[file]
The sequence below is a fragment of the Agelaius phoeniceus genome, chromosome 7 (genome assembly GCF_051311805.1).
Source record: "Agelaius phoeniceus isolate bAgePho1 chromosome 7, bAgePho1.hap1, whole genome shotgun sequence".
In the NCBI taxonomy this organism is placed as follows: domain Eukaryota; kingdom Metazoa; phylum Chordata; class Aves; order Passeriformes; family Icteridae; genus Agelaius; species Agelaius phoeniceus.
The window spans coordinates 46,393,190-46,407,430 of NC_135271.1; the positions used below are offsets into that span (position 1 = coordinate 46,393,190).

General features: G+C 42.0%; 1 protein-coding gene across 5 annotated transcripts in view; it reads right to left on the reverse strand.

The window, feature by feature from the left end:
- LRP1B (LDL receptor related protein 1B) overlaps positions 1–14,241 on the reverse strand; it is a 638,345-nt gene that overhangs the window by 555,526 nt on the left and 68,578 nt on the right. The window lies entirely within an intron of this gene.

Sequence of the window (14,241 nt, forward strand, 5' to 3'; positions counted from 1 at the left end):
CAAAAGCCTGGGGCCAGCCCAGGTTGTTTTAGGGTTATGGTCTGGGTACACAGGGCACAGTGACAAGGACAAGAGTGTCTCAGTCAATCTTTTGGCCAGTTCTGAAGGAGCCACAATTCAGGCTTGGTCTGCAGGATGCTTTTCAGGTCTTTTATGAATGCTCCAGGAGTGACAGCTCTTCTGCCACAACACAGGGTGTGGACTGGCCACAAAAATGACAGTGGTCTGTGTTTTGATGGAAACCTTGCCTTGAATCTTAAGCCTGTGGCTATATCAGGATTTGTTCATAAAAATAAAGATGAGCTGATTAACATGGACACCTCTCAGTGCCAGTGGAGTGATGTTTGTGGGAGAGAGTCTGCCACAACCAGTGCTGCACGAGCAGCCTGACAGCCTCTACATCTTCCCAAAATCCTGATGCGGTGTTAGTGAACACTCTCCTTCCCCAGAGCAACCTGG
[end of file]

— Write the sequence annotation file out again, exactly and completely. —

The sequence below is a fragment of the Agelaius phoeniceus genome, chromosome 7 (genome assembly GCF_051311805.1).
Source record: "Agelaius phoeniceus isolate bAgePho1 chromosome 7, bAgePho1.hap1, whole genome shotgun sequence".
In the NCBI taxonomy this organism is placed as follows: domain Eukaryota; kingdom Metazoa; phylum Chordata; class Aves; order Passeriformes; family Icteridae; genus Agelaius; species Agelaius phoeniceus.
The window spans coordinates 46,393,190-46,407,430 of NC_135271.1; the positions used below are offsets into that span (position 1 = coordinate 46,393,190).

General features: G+C 42.0%; 1 protein-coding gene across 5 annotated transcripts in view; it reads right to left on the reverse strand.

The window, feature by feature from the left end:
- LRP1B (LDL receptor related protein 1B) overlaps positions 1–14,241 on the reverse strand; it is a 638,345-nt gene that overhangs the window by 555,526 nt on the left and 68,578 nt on the right. The window lies entirely within an intron of this gene.

Sequence of the window (14,241 nt, forward strand, 5' to 3'; positions counted from 1 at the left end):
CAAAAGCCTGGGGCCAGCCCAGGTTGTTTTAGGGTTATGGTCTGGGTACACAGGGCACAGTGACAAGGACAAGAGTGTCTCAGTCAATCTTTTGGCCAGTTCTGAAGGAGCCACAATTCAGGCTTGGTCTGCAGGATGCTTTTCAGGTCTTTTATGAATGCTCCAGGAGTGACAGCTCTTCTGCCACAACACAGGGTGTGGACTGGCCACAAAAATGACAGTGGTCTGTGTTTTGATGGAAACCTTGCCTTGAATCTTAAGCCTGTGGCTATATCAGGATTTGTTCATAAAAATAAAGATGAGCTGATTAACATGGACACCTCTCAGTGCCAGTGGAGTGATGTTTGTGGGAGAGAGTCTGCCACAACCAGTGCTGCACGAGCAGCCTGACAGCCTCTACATCTTCCCAAAATCCTGATGCGGTGTTAGTGAACACTCTCCTTCCCCAGAGCAACCTGG